Fresh from solar conjunction, Jupiter is visible in the predawn eastern sky in November, moving prograde from Virgo into Libra on November 15. During mornings in mid-month, Jupiter will be very close to Venus, reaching a minimum separation of 0.25 degrees on Monday, November 13. At that time, the two planets will fit together within the field of view of a backyard telescope's eyepiece. The waning crescent moon hops over Jupiter on November 16-17.
Fresh from solar conjunction, Jupiter is visible in the predawn eastern sky in November, moving prograde from Virgo into Libra on November 15. During mornings in mid-month, Jupiter will be very close to Venus, reaching a minimum separation of 0.25 degrees on Monday, November 13. At that time, the two planets will fit together within the field of view of a backyard telescope's eyepiece. The waning crescent moon hops over Jupiter on November 16-17.
Credit: SkySafari App

Jupiter, after the first week of November, begins to emerge into view low in the glow of dawn, about 8 degrees to the lower left of Venus in the east-southeast. Watch for this spectacular "dynamic duo" on three consecutive mornings . . . Nov. 12, 13 and 14. On Nov 12, Jupiter appears 1.25 degrees below Venus. On Nov. 13, they are separated by just 0.3 degrees or little more than one-half the apparent width of the moon. They will appear to rise side-by-side with brighter Venus (magnitude -3.9) on the left and Jupiter (magnitude -1.7) on the right. Most telescopes will show them in the same field of view. The great Jovian planet appears three times wider than the nearly full disk of Venus. On the 14th, the two planets are again separated by 1.25 degrees, but this time with Jupiter appearing to the upper right of Venus. On Nov. 16, a very thin crescent moon will hang 7-degrees directly above Jupiter. By month's end Jupiter will be rising more than two hours before sunrise.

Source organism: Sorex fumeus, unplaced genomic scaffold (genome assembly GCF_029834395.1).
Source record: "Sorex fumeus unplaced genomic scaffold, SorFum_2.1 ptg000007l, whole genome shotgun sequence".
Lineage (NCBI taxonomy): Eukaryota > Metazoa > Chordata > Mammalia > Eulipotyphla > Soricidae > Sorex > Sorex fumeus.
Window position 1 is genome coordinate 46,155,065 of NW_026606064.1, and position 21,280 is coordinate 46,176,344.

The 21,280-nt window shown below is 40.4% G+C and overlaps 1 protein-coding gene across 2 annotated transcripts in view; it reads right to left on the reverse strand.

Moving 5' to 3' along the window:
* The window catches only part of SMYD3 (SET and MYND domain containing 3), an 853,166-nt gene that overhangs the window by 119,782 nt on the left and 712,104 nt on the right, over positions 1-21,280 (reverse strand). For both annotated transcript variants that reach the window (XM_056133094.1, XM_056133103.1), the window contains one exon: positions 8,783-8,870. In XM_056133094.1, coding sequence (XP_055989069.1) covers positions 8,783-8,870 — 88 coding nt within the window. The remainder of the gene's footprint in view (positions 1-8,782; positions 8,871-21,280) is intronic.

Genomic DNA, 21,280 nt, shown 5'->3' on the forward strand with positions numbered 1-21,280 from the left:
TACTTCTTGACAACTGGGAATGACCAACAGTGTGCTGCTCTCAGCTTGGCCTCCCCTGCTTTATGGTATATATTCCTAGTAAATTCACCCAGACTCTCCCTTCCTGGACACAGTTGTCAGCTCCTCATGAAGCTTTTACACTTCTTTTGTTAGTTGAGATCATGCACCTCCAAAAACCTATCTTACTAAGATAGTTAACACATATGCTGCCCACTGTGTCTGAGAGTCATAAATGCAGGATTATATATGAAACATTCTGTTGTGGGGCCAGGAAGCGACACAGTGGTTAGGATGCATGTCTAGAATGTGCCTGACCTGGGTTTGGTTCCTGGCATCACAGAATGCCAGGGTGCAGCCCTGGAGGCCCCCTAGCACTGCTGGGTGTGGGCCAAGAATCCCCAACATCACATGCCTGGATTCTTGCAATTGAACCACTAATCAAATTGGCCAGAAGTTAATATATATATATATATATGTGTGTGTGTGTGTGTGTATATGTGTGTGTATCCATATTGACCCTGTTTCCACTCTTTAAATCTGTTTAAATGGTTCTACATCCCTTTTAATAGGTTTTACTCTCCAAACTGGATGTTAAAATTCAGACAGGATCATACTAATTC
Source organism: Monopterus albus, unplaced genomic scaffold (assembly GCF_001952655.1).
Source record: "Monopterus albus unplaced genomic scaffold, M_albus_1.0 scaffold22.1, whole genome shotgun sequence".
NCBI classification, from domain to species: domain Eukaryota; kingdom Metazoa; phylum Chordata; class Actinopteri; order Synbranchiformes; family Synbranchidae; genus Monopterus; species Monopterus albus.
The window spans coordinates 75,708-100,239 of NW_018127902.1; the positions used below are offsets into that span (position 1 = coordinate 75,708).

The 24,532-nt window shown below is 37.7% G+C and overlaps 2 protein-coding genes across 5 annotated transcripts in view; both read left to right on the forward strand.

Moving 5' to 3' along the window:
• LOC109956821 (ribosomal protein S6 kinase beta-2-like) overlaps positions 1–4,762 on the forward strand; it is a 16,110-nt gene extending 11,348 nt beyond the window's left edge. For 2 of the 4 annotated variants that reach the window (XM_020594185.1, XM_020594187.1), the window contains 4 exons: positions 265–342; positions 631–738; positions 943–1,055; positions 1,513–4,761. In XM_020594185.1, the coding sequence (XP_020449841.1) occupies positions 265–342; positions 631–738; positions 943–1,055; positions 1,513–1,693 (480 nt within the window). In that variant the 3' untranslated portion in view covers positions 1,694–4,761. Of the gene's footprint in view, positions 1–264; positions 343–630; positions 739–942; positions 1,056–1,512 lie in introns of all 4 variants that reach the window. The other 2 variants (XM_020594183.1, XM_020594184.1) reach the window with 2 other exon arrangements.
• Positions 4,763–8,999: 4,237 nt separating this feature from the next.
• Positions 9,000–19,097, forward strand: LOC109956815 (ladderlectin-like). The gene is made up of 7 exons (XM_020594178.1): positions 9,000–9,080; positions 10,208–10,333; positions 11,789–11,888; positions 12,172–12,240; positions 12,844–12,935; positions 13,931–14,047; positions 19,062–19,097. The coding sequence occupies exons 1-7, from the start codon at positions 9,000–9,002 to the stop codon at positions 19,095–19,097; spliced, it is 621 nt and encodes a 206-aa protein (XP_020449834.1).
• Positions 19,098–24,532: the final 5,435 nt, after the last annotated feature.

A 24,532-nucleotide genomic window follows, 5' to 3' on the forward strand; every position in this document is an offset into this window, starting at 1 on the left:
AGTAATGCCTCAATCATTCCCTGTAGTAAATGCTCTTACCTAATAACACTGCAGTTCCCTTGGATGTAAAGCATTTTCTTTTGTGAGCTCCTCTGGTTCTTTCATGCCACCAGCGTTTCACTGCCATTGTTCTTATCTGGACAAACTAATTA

Saturn spends November as a naked eye object in the southwestern evening sky. It sets about 8:30 pm local time on the 1stand 5:45 pm by month end, when it has entered the evening twilight. On November 18, Saturn departs the stars of southern Ophiuchus for Sagittarius, where it will remain until early 2020. In early evening on Monday, November 20, the young crescent moon will be situated only 2.5 degrees to the upper right of Saturn, making a lovely sight in binoculars.
Saturn spends November as a naked eye object in the southwestern evening sky. It sets about 8:30 pm local time on the 1stand 5:45 pm by month end, when it has entered the evening twilight. On November 18, Saturn departs the stars of southern Ophiuchus for Sagittarius, where it will remain until early 2020. In early evening on Monday, November 20, the young crescent moon will be situated only 2.5 degrees to the upper right of Saturn, making a lovely sight in binoculars.
Credit: SkySafari App

Saturn still lingers forlornly in the southwest after dusk. Catch it early; the ringed planet sets more than an hour after dark at the beginning of the month, but before the end of evening twilight by Nov. 30. On Nov. 20, 40 minutes after sunset, look about 10-degrees above the west-southwest horizon to sight a slender sliver of a crescent Moon (just 5-percent illuminated) sitting to the right and slightly above Saturn. Then, on Nov. 28, use binoculars to scan near the west-southwest horizon again about 40 minutes after sunset to find Saturn and to its lower left, Mercury glowing almost twice as bright.

Joe Rao serves as an instructor and guest lecturer at New York's Hayden Planetarium. He writes about astronomy for Natural History magazine, the Farmers' Almanac and other publications, and he is also an on-camera meteorologist for Fios1 News in Rye Brook, NY.